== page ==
What is a network? Members of a network provide each other with information, feedback, ideas and opportunities. It is a two-way activity. Networking is not picking people up when you need them and dropping them when you don’t; it is about building and maintaining links.
Your network consists of all the people you are in contact with or have been in contact with over the years both at work and in your life outside work. If you are like most of us, you will not have kept in touch with the vast majority and you may need to build up a strong and supportive network from scratch.
Your starting point is your existing network. This will consist of people you know well who can give you information, support, feedback and, very importantly, referrals to members of their own networks who might be useful.
Networking works because of a few basic truths:
- People like to help others and enjoy being asked for their advice; it shows that their opinion is valued and their knowledge respected.
- People trust the judgement of those they know, thus when you are referred to a third person by your contact you come with a stamp of approval.
- People know people like themselves. CEOs of acute trusts know CEOs of other acute trusts, venture capitalists know other venture capitalists, so your network can gain its own momentum if you are assiduous in drawing out contacts.
These secondary contacts will also be a source of information and of contacts, ultimately reaching a referral who has the need and the authority to offer you the job you want. Networking is not a random activity but needs work and direction.
Why do we network?
There are many reasons for cultivating and maintaining a strong network:
- To share ideas. To provide access to like-minded people and those with a different perspective from our own; when we need a sounding board to test and enhance our thinking.
- To gather information, as a source of research.
- For emotional support; to maintain our motivation and to support us through difficult times.
- To identify those who can help us solve a problem or capitalise on an opportunity, whether we need a good lawyer or funding for a business plan.
- To provide us with honest feedback about our strengths and weaknesses.
- To provide us with the rewards that come from doing these things for others.
All these reasons are valid in job hunting. Ultimately, of course, you are networking to get the right job and the vast majority of people find their jobs this way. Some estimates suggest that up to 70% of all jobs are not published on publicly available job search sites, and research has long shown that anywhere from half to upwards of 80% of jobs are filled through networking.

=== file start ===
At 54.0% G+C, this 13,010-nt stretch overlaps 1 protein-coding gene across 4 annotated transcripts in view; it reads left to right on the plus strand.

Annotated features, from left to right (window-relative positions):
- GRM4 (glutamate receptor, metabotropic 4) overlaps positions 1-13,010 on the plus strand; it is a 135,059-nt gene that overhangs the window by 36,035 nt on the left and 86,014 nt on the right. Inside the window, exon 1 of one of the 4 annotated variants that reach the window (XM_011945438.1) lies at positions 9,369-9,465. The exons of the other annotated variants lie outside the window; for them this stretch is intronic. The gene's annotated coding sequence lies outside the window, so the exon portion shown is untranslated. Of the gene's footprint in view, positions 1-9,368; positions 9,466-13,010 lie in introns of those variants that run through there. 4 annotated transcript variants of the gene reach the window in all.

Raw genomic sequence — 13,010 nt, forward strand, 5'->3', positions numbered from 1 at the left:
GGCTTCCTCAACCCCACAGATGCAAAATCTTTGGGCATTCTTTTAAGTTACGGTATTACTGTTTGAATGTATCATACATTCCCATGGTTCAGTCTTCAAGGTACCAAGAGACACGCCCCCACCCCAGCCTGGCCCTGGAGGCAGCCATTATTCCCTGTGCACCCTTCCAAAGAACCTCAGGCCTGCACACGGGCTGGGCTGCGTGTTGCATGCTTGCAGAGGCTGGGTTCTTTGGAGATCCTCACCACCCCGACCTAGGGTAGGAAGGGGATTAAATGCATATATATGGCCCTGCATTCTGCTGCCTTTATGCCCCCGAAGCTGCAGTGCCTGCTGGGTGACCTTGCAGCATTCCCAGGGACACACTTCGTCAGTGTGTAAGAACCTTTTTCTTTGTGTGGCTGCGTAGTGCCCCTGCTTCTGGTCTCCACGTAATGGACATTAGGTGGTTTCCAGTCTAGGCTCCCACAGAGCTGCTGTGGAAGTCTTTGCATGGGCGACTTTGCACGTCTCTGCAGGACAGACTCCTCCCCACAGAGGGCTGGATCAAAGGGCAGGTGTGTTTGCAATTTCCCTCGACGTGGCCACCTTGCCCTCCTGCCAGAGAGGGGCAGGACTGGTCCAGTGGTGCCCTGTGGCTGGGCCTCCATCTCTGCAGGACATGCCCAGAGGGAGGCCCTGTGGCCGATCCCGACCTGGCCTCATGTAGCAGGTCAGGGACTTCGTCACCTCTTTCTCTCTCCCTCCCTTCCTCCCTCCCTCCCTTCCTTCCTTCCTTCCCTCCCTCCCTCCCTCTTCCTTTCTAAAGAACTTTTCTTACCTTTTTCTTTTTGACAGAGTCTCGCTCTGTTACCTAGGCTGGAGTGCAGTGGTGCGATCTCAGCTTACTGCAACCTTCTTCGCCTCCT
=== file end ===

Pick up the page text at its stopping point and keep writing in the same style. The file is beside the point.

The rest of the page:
Why you need not feel nervous or reticent about working with your network in your search for your next role.
It is an essential feature of networking that it is reciprocal; a network is a web of inter-dependent relationships. By asking for your contacts’ advice and guidance you are creating a reciprocal obligation – handing them a valuable IOU. Of course you must be ready to honour that IOU, networking is about give as well as take.
You are also giving them the opportunity to talk with an intelligent and informed professional, though you must be wary about letting your interviewee take control of the conversation – ensure your needs are met.
We all know how hard it is to find really strong candidates for openings and the first thing most of us do is to ask around to see if anyone can suggest someone suitable. We put a lot of reliance on others’ judgement and you are offering your interviewee first refusal on a top person, who may be just what they are looking for to solve a long-standing problem.
Finally, by asking for guidance you are acknowledging the expertise of the person concerned. We all love to be asked for advice and to have our views listened to respectfully; you are giving your interviewees a huge positive stroke by recognising their expertise.
So, will your target say ‘yes’ when you ask for a meeting? The odds are that he or she will. People like to be asked, like to help others and like to say ‘yes’. Some people are genuinely too busy, which is fine, others may just be unhelpful. Don’t take this personally, it’s not about you, they would be the same for everyone and will have to deal with the consequences when they need advice or help.
Reticence about networking is natural. Few of us are encouraged to blow our own trumpets and there is a natural feeling of not wanting to take advantage of a relationship, or to be seen as a supplicant, but this is absolutely not what you are doing – you are providing the person with the opportunity to be part of your network, with all the advantages that brings.
We network all the time in other parts of our lives, asking advice when we encounter a new situation, finding out what others suggest, so we should not hesitate when it is for our career and really matters.
A lot depends on the clarity and quality of your marketing material – and this is where, with our help, you can learn how to manage networking scenarios effectively. https://www.applebyassociates.com/marketing-stage/
For practical advice and support on how to build and maintain a network contact us to see how we could help.